Amazing effort by her and we were all very proud of her performance!

Next up was our latest recruit Yair Bauer, whom only started riding last year. Again Yair had to battle against a very strong headwind and managed to find his groove with 3 other riders who grouped together taking pulls at the front to keep the peloton from gaining any ground on them. Having watched Yair race last year at Saiko, I must say I’m very impressed with how far he has come in such a short time and the winter rides seem to have paid off.

The sprint finish was pretty exciting with Yair pulling out wide to prevent anyone from drafting his wheel and was just piped to the post by another rider coming in a very respectable 27th.

Next up was Idan, Yair's son who was racing in the Milky race... the pace was pretty impressive by these young riders and if they stick with it they'll go on to be serious contenders on the Pro Circuit!

The young lad raced his heart out sporting a shark helmet and placed 4th overall!
With my official domestique and cameraman duties officially over it was time to get myself prepared for the race at 12:30pm, although the time had been pushed back 15-20 minutes due to some very serious accidents. This was highlighted by the fact that the race officials asked us not to remove our hands from the bars upon finishing the race and doing so would result in disqualification. The reason why is because earlier in the day a rider who had finished and saluted his victory was hit by a side wind and created a rather nasty pileup on the finishing line.

At last year’s Saiko Stage in Yamanashi MOB and myself got a very good warm up ride by doing the 10km Time Trial. This really warmed up the muscles and helped me when actually racing so one of the strategies this year is to take my parabolic rollers with me to every event to get a good warm up ride before each race. Using the 2hours spare before my start time I had a light lunch and also did a 40km warm up ride just spinning a long with a few sprints to see how my legs were.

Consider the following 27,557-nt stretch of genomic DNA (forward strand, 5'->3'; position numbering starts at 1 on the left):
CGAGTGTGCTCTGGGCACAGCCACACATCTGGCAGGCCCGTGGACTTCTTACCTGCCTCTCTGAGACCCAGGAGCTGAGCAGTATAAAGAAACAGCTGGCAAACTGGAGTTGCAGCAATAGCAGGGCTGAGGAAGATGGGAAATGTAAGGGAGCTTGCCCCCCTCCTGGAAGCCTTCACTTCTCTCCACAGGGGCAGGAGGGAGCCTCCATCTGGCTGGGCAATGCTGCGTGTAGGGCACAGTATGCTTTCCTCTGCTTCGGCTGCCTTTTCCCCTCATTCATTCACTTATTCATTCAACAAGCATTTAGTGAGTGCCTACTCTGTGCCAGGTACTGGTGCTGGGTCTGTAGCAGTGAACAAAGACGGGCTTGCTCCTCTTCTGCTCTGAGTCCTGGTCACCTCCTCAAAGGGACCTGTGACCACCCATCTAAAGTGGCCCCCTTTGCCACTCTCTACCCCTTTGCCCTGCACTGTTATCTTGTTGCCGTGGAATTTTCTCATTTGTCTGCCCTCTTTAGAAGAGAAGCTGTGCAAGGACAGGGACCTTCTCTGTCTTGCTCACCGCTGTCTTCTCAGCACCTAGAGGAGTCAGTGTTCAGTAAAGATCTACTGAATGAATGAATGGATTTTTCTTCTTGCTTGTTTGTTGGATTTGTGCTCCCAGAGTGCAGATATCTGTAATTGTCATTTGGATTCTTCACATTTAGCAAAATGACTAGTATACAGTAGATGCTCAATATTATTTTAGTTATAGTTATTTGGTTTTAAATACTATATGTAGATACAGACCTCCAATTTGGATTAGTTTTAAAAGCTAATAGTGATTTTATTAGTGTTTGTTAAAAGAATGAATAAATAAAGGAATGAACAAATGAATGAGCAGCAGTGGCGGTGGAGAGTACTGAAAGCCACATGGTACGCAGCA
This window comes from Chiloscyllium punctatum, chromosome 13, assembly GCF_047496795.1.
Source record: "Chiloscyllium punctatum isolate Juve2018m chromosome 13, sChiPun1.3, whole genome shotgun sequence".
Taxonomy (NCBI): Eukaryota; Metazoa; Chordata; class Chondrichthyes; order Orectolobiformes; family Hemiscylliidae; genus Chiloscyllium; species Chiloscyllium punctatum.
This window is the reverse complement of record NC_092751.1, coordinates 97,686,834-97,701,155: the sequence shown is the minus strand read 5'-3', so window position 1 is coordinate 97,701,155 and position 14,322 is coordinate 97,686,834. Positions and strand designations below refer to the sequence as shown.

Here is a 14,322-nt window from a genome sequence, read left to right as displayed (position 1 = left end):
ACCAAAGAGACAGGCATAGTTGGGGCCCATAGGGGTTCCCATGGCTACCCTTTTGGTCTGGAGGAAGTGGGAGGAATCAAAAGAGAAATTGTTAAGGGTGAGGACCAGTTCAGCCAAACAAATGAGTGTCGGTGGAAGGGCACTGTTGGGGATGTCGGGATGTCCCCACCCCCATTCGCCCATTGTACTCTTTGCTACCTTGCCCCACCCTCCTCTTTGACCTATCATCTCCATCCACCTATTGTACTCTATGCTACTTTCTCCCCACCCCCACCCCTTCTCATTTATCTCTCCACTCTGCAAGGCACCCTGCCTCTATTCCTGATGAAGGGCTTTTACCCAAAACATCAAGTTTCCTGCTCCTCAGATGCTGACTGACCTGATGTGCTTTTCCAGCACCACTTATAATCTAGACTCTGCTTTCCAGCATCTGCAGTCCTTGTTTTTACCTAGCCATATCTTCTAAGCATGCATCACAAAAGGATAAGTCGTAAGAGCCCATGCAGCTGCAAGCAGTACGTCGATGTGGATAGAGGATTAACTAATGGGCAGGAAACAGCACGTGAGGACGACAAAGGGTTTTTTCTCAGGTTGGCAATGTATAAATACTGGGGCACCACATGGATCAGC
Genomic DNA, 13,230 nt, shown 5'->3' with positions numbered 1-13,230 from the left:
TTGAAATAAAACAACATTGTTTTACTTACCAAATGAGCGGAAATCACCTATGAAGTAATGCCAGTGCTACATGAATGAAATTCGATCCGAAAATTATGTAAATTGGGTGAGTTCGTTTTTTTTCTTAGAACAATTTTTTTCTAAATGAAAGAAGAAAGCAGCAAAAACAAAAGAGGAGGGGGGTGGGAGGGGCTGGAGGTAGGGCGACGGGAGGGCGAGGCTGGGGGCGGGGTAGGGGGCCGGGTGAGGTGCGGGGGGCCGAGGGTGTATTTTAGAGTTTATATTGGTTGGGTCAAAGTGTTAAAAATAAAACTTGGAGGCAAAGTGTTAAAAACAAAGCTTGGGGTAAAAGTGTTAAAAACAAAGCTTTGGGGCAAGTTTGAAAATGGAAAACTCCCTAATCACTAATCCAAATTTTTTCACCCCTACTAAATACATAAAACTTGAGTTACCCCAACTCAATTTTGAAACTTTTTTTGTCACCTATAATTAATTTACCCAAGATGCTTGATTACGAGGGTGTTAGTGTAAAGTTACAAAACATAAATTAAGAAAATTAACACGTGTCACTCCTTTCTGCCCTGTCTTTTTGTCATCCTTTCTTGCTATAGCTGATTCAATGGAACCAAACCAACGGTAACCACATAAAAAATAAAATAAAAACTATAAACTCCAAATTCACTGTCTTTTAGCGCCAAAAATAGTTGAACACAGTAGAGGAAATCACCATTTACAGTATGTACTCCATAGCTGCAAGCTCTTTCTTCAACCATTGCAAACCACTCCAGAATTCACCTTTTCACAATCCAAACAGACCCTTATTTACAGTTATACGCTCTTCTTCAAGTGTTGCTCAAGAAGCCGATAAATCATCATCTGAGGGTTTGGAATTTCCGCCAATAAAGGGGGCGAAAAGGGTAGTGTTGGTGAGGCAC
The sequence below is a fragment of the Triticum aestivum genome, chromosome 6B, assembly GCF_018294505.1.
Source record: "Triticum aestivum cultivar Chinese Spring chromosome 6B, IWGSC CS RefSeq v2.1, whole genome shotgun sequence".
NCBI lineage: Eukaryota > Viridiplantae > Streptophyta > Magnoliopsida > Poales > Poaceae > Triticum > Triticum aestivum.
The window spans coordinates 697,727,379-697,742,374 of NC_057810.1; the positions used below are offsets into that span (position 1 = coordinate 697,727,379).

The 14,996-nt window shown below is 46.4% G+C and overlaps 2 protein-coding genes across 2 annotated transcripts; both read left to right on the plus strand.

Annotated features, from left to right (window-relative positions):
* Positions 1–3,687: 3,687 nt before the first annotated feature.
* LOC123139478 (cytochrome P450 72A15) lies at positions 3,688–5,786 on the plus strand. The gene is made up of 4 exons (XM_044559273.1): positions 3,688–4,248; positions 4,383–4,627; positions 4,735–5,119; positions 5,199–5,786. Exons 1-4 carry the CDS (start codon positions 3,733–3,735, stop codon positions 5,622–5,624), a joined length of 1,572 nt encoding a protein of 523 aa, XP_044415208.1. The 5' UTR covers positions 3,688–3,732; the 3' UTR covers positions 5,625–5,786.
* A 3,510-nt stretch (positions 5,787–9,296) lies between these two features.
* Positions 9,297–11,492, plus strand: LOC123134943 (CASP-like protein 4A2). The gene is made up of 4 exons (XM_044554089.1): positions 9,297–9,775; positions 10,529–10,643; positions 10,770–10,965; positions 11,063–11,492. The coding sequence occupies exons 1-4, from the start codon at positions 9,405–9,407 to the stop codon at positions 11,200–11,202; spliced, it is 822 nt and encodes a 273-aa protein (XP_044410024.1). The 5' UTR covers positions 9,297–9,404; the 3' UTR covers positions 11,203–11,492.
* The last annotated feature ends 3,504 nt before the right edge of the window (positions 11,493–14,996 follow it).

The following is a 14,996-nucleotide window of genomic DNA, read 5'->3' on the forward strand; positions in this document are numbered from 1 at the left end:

At 12:15 I headed to the assembly point to make sure I was able to get a good position at the front of the peloton, as the further back you go the more inexperienced the rider. The warm up lap was very good natured with the riders complaining about the cold and the blustery winds.Positioned at the start line the officials went over the rules again, reinforcing that they would disqualify any riders taking their hands off the bars to call home, shot cameramen, point to god or pretend to be an American Indian shooting arrows. They also explained the sprint point system and what laps would be for points… I couldn’t work out if it was when the buzzer sounded or if it didn’t so I decided to attack every lap just to be safe!

The first 300m was a very gentle pace to negotiate a narrow chicane that then opened up on to a wide section of the course that looped around the back with some minor curves, this is where the pace quickened and we were soon at race pace humming along at 43kph with the riders of Bex Isox and Whirlwind setting the pace.

The first sprint lap arrived and the pace quickened and I entered the final curve at 50kph and taking 2nd in the first sprint followed by 3rd, 1st, 4th and the win on the final lap placing me at 37 points for the race with the closest rival taking 25 points.

All in all it was a great day for everyone who attended from Positivo Espresso and I’m excited to see how everyone does at Shuzenji this weekend, especially Tsukino.]

Also a BIG thank you to Hiroshi-san for shouting encouragement and advice to me throughout the race and for taking some excellent photos!

I will add more photos later

3 comments:

David L. said...

Congratulations on a job very well done, James!
Thank you for continuing the winning tradition.

James said...

David, Many thanks!

Also would like to thank everyone that called me after the race and sent e-mails and text messages. Your support was much appreciated!

Looks like rain for Shuzenji but I guess it should give me the advantage coming from the UK!

Jimmy Shinagawa said...

Well done. Keep it up.